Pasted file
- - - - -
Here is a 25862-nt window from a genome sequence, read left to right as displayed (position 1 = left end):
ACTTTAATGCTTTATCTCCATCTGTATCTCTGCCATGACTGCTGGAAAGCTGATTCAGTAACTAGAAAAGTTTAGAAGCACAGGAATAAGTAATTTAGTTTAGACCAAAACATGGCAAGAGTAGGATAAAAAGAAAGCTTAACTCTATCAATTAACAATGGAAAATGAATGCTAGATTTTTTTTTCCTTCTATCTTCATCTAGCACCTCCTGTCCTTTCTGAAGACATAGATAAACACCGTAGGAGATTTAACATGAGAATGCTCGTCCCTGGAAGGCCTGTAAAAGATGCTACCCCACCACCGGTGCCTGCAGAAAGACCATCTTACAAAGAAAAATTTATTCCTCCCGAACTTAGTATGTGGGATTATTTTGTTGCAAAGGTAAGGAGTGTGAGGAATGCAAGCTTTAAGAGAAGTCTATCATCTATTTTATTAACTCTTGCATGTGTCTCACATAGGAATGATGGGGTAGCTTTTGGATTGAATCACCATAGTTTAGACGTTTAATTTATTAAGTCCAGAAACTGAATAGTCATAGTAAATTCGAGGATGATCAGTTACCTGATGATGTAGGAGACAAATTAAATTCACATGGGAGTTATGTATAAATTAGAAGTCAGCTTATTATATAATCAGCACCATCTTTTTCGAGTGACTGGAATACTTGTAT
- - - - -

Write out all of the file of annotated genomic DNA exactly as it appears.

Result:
Here is a 25862-nt window from a genome sequence, read left to right as displayed (position 1 = left end):
ACTTTAATGCTTTATCTCCATCTGTATCTCTGCCATGACTGCTGGAAAGCTGATTCAGTAACTAGAAAAGTTTAGAAGCACAGGAATAAGTAATTTAGTTTAGACCAAAACATGGCAAGAGTAGGATAAAAAGAAAGCTTAACTCTATCAATTAACAATGGAAAATGAATGCTAGATTTTTTTTTCCTTCTATCTTCATCTAGCACCTCCTGTCCTTTCTGAAGACATAGATAAACACCGTAGGAGATTTAACATGAGAATGCTCGTCCCTGGAAGGCCTGTAAAAGATGCTACCCCACCACCGGTGCCTGCAGAAAGACCATCTTACAAAGAAAAATTTATTCCTCCCGAACTTAGTATGTGGGATTATTTTGTTGCAAAGGTAAGGAGTGTGAGGAATGCAAGCTTTAAGAGAAGTCTATCATCTATTTTATTAACTCTTGCATGTGTCTCACATAGGAATGATGGGGTAGCTTTTGGATTGAATCACCATAGTTTAGACGTTTAATTTATTAAGTCCAGAAACTGAATAGTCATAGTAAATTCGAGGATGATCAGTTACCTGATGATGTAGGAGACAAATTAAATTCACATGGGAGTTATGTATAAATTAGAAGTCAGCTTATTATATAATCAGCACCATCTTTTTCGAGTGACTGGAATACTTGTAT